A group of medical device regulators and industry stakeholders from 10 countries has released a proposed framework for harmonizing international medical device regulations as they relate to software as a medical device (SaMD). 

"SaMD is increasingly being used in a wide range of medical settings and for a wide range of medical purposes, and has become an innovative tool with the potential to enhance the quality of care," states the document. "There is a need for all stakeholders (manufacturers, users, and regulators) to have a common approach and understanding of SaMD risks and expected controls that promotes patient safety and public health."

The paper was developed by the International Medical Device Regulators Forum's SaMD Working Group chaired by Bakul Patel, senior policy advisor for the U.S. Food and Drug Administration and the primary author of the FDA's final guidance on mobile medical applications released in September 2013. However, Bradley Merrill Thompson, an attorney at Washington, D.C.-based law firm Epstein Becker Green who counsels medical device companies on FDA regulatory issues, told Health Data Management that the draft SaMD framework and the FDA final guidance on mobile medical apps don't cover the same topic.

"This new document released April 2 is meant to address the next step which is, for apps that are regulated, how should they be regulated," said Thompson. "The whole point of this document is trying to stratify risk to basically--in U.S. vocabulary--decide whether a given piece of software ought to be Class I, II or III. So, it really goes beyond what was addressed in the FDA mobile medical app guidance to get to that question of how should the apps be regulated."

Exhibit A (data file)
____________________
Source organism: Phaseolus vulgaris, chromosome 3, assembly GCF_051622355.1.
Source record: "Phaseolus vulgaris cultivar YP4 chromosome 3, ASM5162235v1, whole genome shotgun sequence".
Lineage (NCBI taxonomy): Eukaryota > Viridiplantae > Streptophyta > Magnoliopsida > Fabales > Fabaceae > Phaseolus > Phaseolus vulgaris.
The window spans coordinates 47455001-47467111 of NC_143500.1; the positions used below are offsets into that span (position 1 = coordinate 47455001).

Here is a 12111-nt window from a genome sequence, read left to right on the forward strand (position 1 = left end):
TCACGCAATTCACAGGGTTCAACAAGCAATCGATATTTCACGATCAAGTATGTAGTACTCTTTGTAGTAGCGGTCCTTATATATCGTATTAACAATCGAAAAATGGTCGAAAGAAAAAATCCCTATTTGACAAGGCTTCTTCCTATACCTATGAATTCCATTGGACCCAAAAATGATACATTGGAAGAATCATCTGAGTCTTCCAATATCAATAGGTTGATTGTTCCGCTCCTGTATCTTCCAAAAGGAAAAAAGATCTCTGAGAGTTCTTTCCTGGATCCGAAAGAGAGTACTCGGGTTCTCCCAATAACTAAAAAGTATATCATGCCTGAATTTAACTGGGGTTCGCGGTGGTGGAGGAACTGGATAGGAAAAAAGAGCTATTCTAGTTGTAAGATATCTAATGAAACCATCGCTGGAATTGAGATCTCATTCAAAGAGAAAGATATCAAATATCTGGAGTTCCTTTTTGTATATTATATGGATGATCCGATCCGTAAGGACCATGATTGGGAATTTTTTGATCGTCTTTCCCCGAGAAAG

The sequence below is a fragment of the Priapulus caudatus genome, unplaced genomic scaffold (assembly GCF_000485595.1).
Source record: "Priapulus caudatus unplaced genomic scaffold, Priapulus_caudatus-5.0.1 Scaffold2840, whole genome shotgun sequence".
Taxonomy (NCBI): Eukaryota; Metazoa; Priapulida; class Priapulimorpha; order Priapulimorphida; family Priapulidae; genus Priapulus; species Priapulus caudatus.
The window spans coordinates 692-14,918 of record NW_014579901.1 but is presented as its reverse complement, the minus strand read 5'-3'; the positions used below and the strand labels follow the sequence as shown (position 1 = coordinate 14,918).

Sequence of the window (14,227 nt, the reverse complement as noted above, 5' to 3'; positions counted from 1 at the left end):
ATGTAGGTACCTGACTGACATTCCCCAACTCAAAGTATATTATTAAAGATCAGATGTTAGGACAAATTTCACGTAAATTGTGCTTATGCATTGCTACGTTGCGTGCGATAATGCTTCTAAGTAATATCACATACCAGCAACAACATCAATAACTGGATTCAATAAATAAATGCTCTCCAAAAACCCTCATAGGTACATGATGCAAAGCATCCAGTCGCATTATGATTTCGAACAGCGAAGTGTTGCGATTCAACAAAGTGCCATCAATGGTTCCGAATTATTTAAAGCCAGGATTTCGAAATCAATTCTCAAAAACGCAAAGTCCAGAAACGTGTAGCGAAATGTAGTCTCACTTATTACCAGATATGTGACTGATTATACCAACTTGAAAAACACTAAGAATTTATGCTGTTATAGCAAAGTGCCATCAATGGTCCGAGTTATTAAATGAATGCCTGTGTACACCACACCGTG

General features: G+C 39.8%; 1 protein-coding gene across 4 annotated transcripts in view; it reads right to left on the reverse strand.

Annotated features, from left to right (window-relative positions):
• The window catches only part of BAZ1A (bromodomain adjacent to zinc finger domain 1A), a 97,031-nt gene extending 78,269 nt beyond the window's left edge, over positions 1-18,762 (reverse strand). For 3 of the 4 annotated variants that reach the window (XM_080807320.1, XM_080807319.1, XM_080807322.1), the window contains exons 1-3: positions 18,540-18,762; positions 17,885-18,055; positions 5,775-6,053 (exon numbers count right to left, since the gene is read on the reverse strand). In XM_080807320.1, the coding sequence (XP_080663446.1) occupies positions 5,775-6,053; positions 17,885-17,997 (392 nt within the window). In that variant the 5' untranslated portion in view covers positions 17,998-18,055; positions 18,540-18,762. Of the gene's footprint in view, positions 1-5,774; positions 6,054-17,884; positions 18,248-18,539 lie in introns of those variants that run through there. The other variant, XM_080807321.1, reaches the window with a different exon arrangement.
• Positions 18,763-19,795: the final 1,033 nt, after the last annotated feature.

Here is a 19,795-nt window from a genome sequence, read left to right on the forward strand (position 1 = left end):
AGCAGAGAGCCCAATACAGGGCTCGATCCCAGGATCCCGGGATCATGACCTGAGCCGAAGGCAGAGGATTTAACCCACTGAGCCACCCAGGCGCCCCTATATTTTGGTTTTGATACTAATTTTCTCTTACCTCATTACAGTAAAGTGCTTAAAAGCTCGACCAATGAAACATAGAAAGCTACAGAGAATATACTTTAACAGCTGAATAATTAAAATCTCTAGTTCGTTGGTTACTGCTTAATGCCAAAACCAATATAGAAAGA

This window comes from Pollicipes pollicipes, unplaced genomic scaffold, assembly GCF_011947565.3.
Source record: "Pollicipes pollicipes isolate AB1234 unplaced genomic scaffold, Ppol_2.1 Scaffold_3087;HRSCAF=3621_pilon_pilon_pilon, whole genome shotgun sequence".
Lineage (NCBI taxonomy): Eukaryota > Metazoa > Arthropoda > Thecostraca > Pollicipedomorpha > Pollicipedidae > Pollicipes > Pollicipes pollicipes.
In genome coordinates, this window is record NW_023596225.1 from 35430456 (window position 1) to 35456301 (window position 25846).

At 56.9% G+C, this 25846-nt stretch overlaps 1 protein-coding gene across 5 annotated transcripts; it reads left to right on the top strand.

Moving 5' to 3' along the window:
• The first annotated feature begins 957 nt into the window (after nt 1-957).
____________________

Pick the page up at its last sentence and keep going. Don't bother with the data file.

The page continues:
Regulator and stakeholder members of the SaMD Working Group are drawn from Australia, Belgium, Brazil, Canada, China, France, Germany, Japan, Sweden, and the United States. The purpose of the working group is to develop documents that "provide opportunities to identify commonalities and develop approaches for appropriate regulatory controls, as well as promote prospective convergence in areas of advanced and innovative technologies" pertaining to SaMD. A public comment period for the proposed framework is open until May 31.

"Regulators can utilize this document as a reference when considering their regulatory requirements," states the paper. "The framework is intended only to be used as a foundation and common understanding for SaMD; it is not intended to replace or modify existing classification schemes or regulatory requirements in jurisdictions/countries. Each jurisdiction/country can potentially implement this framework within their respective regulatory approaches, subject to existing legal requirements in each jurisdiction/country."

On the U.S. regulatory front, the FDA, in collaboration with the Federal Communications Commission and the Office of the National Coordinator for Health Information Technology, is currently completing its proposed strategy and recommendations for a risk-based regulatory framework for health IT that includes mobile medical apps. Mandated under the FDA Safety and Innovation Act, the report was due to Congress by January but has been delayed. "That's what the FDA report is supposed to be about--a risk-based framework--and that's what this international [SaMD] report is--a risk-based framework. So, they darn well better overlap," said Thompson, who added that he is "kind of disgusted how long it is taking to issue the FDA report." 

Last month, a bipartisan group of senators sent a letter to the FDA urging the regulatory agency to provide further clarity and transparency in its policy regarding mobile medical apps. “While the FDA’s [September 2013] final guidance has provided clarity on the agency’s approach to regulation of mobile medical applications, we believe more transparency is needed to avoid stakeholder confusion over how a wider range of medical software might be appropriately regulated,” wrote the senators to FDA Commissioner Margaret Hamburg.

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